I factored in three days for the production coordinator (me). It would mostly be pre-production to pull all the elements together and make the travel arrangements, and then just tying up loose ends after the shoot. The shoot was simple enough, and due to the photographer’s needs and the client’s budget concerns, I didn’t need to be there for the shoot.
Photographic Medium. We put in 300.00 for basic digital workflow. That’s less than we normally charge for a project like this, but it reflected the photographer’s comfort level. The retouching needs would mostly be file clean-up, smoothing wrinkles, smoothing skin, and fussing with the food a bit. I figured an hour for each image. The client requested a proof print of each of the final images because the final colors of the labels and product itself are so important.
Studio Rental. I had a couple places in our database, and got some more from some friends in the area. We found a great studio with a nice cyc wall close to the agency. As I’m checking on price and availability for all my support services, I generally put my favorites on hold. That way, I don’t have to scramble when the job comes through. When you put someone on hold, it’s like a tentative booking. If something else comes in for them on that date, they call you and ask you to confirm or release them from the hold. If you confirm and then cancel, you are obligated to pay them whatever cancellation fee you have negotiated. If you release them from the hold, or if the job doesn’t come through and you haven’t confirmed, there’s normally nothing to pay for.
We expected a cast and crew of about 10 people for a light breakfast and a normal lunch. I normally factor in about 40.00/head for that. If I have time, I’ll make some calls to confirm that with some caterers. If not, that amount is a safe bet to account for.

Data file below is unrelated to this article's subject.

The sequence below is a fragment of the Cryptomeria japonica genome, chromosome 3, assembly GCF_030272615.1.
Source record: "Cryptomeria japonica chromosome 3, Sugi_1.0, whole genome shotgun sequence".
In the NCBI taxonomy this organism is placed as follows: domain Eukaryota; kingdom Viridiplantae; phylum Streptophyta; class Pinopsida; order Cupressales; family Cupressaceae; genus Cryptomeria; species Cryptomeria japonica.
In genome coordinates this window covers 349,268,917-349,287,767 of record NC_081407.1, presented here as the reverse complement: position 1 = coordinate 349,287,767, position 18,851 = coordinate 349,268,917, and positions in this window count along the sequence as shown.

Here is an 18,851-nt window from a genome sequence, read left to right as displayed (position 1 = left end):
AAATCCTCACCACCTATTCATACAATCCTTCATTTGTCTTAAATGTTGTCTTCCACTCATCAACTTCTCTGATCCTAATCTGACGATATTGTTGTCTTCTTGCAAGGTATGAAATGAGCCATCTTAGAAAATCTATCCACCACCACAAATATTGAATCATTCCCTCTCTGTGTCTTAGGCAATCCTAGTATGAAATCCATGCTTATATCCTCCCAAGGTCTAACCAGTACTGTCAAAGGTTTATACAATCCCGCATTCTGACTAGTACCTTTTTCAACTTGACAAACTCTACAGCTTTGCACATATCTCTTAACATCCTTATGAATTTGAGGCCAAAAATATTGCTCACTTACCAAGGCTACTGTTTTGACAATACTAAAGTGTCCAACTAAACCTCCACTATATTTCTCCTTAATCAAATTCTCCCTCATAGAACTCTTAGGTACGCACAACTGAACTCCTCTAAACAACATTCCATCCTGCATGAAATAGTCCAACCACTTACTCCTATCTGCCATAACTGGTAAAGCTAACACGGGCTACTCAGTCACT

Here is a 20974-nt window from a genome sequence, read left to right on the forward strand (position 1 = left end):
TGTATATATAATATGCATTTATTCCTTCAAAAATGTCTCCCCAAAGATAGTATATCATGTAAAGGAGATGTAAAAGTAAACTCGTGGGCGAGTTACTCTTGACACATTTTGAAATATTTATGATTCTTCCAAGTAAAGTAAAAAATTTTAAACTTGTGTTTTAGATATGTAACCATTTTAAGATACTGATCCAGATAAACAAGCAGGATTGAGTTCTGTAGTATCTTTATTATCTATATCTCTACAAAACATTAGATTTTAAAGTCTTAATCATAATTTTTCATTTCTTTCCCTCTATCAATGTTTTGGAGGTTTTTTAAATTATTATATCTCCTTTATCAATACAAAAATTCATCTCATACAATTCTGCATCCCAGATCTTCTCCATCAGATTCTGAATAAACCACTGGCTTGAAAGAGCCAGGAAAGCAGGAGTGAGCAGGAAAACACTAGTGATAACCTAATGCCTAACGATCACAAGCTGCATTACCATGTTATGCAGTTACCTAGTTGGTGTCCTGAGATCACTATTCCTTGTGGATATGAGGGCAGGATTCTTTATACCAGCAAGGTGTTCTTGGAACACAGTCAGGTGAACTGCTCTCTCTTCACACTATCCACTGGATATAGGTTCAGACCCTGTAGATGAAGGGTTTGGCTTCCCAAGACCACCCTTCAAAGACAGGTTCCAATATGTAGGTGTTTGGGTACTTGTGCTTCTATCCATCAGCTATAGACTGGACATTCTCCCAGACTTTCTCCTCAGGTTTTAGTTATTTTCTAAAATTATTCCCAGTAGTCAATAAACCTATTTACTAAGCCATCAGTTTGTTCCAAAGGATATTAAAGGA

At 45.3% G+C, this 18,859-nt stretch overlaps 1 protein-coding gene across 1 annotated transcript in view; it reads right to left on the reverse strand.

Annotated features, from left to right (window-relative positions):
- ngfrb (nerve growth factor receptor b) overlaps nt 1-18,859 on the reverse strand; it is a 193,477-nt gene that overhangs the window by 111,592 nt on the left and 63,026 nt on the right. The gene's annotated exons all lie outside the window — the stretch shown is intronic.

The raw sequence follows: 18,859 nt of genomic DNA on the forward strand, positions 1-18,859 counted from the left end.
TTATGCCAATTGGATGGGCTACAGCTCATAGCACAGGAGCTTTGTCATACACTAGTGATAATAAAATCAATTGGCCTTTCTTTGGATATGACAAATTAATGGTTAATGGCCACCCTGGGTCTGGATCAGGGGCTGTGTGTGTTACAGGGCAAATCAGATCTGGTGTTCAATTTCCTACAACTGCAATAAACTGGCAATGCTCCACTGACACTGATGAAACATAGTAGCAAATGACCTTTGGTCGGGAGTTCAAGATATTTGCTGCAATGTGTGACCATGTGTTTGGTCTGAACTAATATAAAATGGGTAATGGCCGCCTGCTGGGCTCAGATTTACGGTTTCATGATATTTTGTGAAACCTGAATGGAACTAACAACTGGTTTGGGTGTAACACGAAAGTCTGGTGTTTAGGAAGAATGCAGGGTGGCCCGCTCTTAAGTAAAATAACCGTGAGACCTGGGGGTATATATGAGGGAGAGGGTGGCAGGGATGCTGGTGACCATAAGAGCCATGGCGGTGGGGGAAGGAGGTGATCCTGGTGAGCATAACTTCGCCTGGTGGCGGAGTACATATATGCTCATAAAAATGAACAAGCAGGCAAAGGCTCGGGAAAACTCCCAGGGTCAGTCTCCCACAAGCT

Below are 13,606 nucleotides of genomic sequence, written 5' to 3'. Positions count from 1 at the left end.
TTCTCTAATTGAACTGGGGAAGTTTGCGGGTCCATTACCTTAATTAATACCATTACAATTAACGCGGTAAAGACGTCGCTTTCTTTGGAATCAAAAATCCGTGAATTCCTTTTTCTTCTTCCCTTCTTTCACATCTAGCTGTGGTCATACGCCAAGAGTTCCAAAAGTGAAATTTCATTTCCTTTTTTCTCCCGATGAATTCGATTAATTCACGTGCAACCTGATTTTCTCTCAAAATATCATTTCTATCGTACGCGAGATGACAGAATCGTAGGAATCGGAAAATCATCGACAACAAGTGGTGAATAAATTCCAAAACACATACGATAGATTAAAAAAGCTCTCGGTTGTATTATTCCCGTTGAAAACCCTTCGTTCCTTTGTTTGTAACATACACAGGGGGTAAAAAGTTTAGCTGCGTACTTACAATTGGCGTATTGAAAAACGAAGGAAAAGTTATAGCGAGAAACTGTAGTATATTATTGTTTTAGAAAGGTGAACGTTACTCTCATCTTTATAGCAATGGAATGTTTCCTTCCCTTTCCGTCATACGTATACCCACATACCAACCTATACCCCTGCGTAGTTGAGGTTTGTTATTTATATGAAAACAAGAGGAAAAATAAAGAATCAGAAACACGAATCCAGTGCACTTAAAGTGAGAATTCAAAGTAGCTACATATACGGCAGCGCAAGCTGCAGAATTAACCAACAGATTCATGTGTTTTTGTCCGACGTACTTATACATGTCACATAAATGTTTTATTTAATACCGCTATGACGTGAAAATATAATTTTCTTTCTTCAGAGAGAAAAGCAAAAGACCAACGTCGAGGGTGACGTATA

Equipment. The photographer was traveling with her own gear, for which she was charging a modest rental fee.
Location. Just needed a certificate of insurance for the rental studio.
Travel. We’d need round-trip transportation for the photographer and her first assistant. Estimating travel costs can be tricky. Airfares can vary wildly depending on when the travel is taking place and how much advance notice you have. Between the time you quote on a job and when you get it, fares can double—especially if the shoot dates change. Make sure you’re clear in advance about who is going to pay/get the difference when the fare goes up/down. In this case, we were charging our actual cost on the expenses and the client understood that it was subject to change. I normally figure on single occupancy hotel rooms. It wouldn’t be unusual to ask two assistants to share a room if the budget is tight, but it would have to be an extreme case to have the photographer share a room with the assistant. I chose to rent a car so we could run last minute errands. But I could have shaved off a few bucks by using a car service to and from the airport. Excess baggage is important to pay attention to these days. It’s a good idea to have your own scale to make sure your equipment cases don’t exceed 50 pounds. And unless you’re flying Southwest, you’ll have to pay close attention to the baggage charges, because they add up fast. In the past, I’ve been able to get discounts from airlines for photographic equipment (especially if the photographer had a valid press credential). But these days, with airlines trying to make money any way they can, it’s rare to get that kind of treatment.